Montana U.S. Attorney's Office Announces Reentry Week Events as Part of DOJ "Roadmap to Reentry"
HELENA – The U.S. Attorney’s Office for the District of Montana will participate in a reentry training event at the Montana State Prison in Deer Lodge today, as part of the Department of Justice’s national reentry week events. The event will be one of more than 500 reentry week events across the nation, promoting the importance of reentry issues.
President Obama kicked off reentry week events on Saturday with remarks that stressed the economic and societal costs of high rates of incarceration and the importance of investing in alternatives to prison such as drug courts and mental health treatment. On Monday, Attorney General Loretta Lynch announced the “Roadmap to Reentry,” the Department’s comprehensive vision to reduce recidivism through reentry reforms at the Federal Bureau of Prisons (BOP). The initiative is intended to respond to the needs of more than 600,000 citizens who return to neighborhoods and communities after serving time in federal and state prisons.
The principles Attorney General Lynch outlined in the “Roadmap to Reentry” are aligned with the work of the Federal Interagency Reentry Council, which has been working for the past five years to reduce recidivism and improve employment, education, housing, health and child welfare outcomes. These principles include the formulation of individualized reentry plans; educational, employment, life skills, and substance abuse programs during incarceration; resources to maintain and build family relationships for inmates while incarcerated; establishment of halfway house and supervised release programs that cater to the needs of individuals; and the provision of comprehensive reentry-related information and resources necessary for former offenders to succeed as citizens.
Thursday’s event is a combined effort that will include a presentation by the Montana U.S. Attorney’s Office Reentry Coordinator, Michael Lahr; the American Indian Liaison for the Montana Department of Corrections, Harlan Trombley; and the Vice-President of the Northern Cheyenne Tribe, Winfield Russell, as well as Reentry Specialist Jim Pagels of the Montana Department of Corrections. The presentation to the inmates will focus on federal firearms laws and address general reentry issues. The Northern Cheyenne Vice-President, the DOC American Indian Liaison and the USAO Reentry Coordinator will also meet with prison officials regarding reentry efforts with a particular focus on Native American inmates.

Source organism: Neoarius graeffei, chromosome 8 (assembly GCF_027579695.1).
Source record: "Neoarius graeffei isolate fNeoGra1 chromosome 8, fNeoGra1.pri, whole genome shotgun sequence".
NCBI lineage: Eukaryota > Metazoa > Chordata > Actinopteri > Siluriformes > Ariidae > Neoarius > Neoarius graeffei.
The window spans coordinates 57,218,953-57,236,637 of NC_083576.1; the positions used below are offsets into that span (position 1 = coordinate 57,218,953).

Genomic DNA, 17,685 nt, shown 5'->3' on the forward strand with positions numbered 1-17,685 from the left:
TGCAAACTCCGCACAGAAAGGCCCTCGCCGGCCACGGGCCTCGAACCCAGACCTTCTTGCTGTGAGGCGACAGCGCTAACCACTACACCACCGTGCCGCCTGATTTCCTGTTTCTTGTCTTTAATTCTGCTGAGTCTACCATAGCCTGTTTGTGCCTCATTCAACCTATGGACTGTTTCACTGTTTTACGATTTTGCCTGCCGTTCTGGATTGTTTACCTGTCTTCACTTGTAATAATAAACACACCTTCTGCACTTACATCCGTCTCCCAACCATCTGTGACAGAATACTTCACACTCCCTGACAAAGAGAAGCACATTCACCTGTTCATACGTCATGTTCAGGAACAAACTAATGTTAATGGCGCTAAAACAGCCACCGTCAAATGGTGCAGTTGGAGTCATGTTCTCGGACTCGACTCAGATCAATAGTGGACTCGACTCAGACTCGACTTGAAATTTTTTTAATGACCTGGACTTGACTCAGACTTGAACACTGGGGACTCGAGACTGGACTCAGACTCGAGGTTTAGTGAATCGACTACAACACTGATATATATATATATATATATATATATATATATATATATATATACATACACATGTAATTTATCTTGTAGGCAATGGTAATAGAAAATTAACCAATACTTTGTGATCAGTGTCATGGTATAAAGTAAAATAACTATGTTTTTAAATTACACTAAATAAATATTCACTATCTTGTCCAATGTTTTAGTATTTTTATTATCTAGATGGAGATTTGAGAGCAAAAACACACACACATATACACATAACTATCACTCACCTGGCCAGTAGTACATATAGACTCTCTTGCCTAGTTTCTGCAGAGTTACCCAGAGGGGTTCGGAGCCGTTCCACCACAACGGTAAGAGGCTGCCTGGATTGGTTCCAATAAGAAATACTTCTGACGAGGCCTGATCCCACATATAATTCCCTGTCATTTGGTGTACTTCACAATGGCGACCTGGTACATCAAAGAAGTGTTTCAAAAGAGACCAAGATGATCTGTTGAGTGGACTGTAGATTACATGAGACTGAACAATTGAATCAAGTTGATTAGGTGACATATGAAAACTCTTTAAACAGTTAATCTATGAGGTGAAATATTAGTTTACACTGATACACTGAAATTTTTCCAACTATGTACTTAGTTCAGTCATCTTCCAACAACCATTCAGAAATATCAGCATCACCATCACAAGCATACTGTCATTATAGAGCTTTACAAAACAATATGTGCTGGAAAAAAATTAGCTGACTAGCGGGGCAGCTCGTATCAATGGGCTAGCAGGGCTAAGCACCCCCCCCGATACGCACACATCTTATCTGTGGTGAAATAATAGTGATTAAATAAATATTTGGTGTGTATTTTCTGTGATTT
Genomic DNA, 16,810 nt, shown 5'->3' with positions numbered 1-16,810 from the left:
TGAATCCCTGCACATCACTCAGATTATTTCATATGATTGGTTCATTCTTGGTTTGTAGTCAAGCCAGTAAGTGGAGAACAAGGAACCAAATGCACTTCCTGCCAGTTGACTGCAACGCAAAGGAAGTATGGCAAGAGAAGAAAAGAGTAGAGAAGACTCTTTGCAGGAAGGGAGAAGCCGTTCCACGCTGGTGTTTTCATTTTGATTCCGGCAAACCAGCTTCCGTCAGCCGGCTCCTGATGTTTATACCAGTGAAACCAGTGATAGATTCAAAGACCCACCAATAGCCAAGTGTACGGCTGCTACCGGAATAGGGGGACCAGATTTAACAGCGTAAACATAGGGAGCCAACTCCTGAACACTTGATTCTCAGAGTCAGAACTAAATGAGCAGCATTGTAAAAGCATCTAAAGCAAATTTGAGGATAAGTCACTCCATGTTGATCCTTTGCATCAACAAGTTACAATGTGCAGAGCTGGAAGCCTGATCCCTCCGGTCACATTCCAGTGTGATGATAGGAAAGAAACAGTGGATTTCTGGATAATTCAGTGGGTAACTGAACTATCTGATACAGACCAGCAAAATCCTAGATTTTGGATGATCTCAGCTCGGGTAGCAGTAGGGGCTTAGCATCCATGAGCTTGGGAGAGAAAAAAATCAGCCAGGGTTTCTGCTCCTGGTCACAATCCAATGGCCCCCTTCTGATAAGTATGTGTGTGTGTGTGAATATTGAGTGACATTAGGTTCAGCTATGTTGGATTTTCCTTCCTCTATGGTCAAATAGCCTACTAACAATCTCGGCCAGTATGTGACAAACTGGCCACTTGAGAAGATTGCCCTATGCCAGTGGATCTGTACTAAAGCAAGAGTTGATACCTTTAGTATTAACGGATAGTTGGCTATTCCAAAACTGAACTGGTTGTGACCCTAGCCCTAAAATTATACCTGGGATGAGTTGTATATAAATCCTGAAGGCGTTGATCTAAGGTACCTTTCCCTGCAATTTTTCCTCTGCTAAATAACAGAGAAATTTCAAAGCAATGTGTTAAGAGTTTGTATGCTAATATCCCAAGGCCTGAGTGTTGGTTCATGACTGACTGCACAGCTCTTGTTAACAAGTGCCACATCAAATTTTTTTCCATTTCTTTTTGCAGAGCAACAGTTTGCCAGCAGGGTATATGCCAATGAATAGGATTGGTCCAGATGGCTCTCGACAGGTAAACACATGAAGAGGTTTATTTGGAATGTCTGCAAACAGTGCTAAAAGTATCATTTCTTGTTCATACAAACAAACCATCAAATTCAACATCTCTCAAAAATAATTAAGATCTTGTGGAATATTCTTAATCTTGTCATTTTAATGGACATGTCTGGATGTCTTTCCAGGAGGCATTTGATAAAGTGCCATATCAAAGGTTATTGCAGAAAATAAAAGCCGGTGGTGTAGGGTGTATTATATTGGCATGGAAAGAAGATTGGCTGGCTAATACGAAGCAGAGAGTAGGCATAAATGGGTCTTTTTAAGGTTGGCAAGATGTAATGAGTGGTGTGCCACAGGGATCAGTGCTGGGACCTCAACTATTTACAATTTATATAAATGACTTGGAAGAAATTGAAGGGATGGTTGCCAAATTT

This event follows a Tribal Reentry Training held on March 29 and 30, 2016, and co-hosted by the Montana U.S. Attorney’s Office and the Tribal Defenders Holistic Defense Program of the Confederated Salish and Kootenai Tribes (CSKT) on the Flathead Indian Reservation. The training included presentations by members of the Muscogee (Creek) Nation Reintegration Program, which is considered a model for effective reentry programs, presentations by the CSKT Tribal Defenders on the Flathead reentry program, which is currently under development, and presentations from the Montana Department of Corrections Staff about the Montana Reentry Task Force. The program concluded with a presentation by the United States Probation Office on reentry issues from the federal perspective.
Following that training, U.S. Attorney Michael Cotter met with United States District Court Judge Brian Morris on April 6, 2016 to discuss expanding reentry efforts by the courts. Judge Morris invited U.S. Attorney Cotter to provide him with information about reentry initiatives in Montana and across the country with the goal of integrating reentry concepts into judicial practices. Some of the topics discussed included special courts, including drug and veterans courts, along with mentoring and training programs. The high recidivism rate of Native Americans was also a major topic as Judge Morris handles cases involving four of Montana’s seven Indian reservations.
“Successful reentry is a critical issue both on and off of Montana’s reservations,” said U.S. Attorney Mike Cotter. “The Department of Justice has made clear through its ‘Roadmap to Reentry’ initiative that our approach must be holistic, rather than focused merely on prosecution of offenders. It is in the best interests of federal, tribal, state, and local governments to ensure that offenders who have paid their debt to society are given a meaningful opportunity to rebuild their lives and participate in their communities. This Office’s reentry efforts, with the help of our tribal and state partners, are a critical part of that initiative.”
The “Roadmap to Reentry” initiative can also be seen as an extension of former Attorney General Eric Holder’s Smart on Crime Initiative. While Smart on Crime looks to change policies to reduce incarceration rates and reserve BOP resources for the most hardened criminals, Attorney General Lynch is looking to advance target programs while individuals are in prison so that they are more productive when they return to their communities and are less likely to reoffend. More information on DOJ’s reentry week programs and the “Roadmap to Reentry” can be found at: https://www.justice.gov/reentry.